One can be forgiven for being confused about corporate social responsibility. In the January 2015 issue of Harvard Business Review, some really smart people are questioning whether the Porter/Kramer model of identifying social aspects of your value chain is the right way to go. In what feels like a pandering-to-the-CEO kind of article, the authors say that there's a continuum of social impacts, so whatever CSR you do is fine as long as it's coordinated. And also, please pay our consulting company some money to coordinate it for you.
Poor Milton Friedman. The Nobel Prize-winning economist and Chicago-school anti-Keynesian had a lot of good ideas, and was unmatched at explaining complex economic theories in a way that non-economists could understand. But he keeps getting yanked out of his grave and waved at anybody who even hints that business might have some responsibility to society.
Often I will be talking to someone about charitable giving, and they will express frustration that, "it's just one thing after another. We keep giving money to treat the symptoms, but never really address the root cause." Or, with more funder jargon, "we only fund transformative projects."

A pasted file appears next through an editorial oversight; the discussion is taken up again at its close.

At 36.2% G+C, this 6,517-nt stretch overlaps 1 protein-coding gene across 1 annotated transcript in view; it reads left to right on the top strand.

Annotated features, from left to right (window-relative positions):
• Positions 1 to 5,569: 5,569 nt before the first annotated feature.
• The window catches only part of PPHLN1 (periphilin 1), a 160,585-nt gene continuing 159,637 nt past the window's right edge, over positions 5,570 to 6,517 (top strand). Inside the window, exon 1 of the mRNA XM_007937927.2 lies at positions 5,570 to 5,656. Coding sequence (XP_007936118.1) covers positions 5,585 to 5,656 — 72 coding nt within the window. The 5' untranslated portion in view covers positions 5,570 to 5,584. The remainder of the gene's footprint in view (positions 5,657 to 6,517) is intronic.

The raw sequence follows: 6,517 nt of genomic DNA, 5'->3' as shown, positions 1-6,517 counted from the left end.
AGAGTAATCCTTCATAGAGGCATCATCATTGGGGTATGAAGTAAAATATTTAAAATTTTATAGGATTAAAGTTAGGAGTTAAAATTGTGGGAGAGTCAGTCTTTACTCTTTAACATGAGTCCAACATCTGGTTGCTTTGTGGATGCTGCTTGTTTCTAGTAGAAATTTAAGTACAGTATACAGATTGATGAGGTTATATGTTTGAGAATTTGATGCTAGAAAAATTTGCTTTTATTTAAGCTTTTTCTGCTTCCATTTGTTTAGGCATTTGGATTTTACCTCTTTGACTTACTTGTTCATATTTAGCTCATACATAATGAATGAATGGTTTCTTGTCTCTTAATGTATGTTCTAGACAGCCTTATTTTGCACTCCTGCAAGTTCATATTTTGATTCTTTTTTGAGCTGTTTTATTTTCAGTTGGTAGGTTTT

While I understand not wanting to waste precious donations, I usually counter with this analogy: Saying that you don't want to donate to a food pantry because those people just get hungry again tomorrow is just like saying that you want to eliminate emergency rooms because those people will just keep having heart attacks and getting into car accidents.
The Las Vegas Metro Chamber of Commerce asked us to present a webinar on Corporate Social Responsibility. If you have 20 minutes or so, the video replay is now available!
Yesterday, Whole Foods Market Inc. announced that the firm is replacing five of its board members, likely in response to pressure from it’s second largest shareholder, Jana Partners LLC. Whole Foods stock has been underperforming, having lost roughly half its value since it’s 2013 peak of $65 per share. It’s enough to make one wonder if maybe this whole corporate social responsibility thing isn’t all it’s cracked up to be.
Throughout Las Vegas, Hugh Anderson is known as a tireless advocate for nonprofits. He has served on numerous boards throughout Southern Nevada. Hugh credits some of his success directly to his charitable activities, but not in the way you might think. We talked to Hugh about his experiences with charity boards, and how that has affected his business.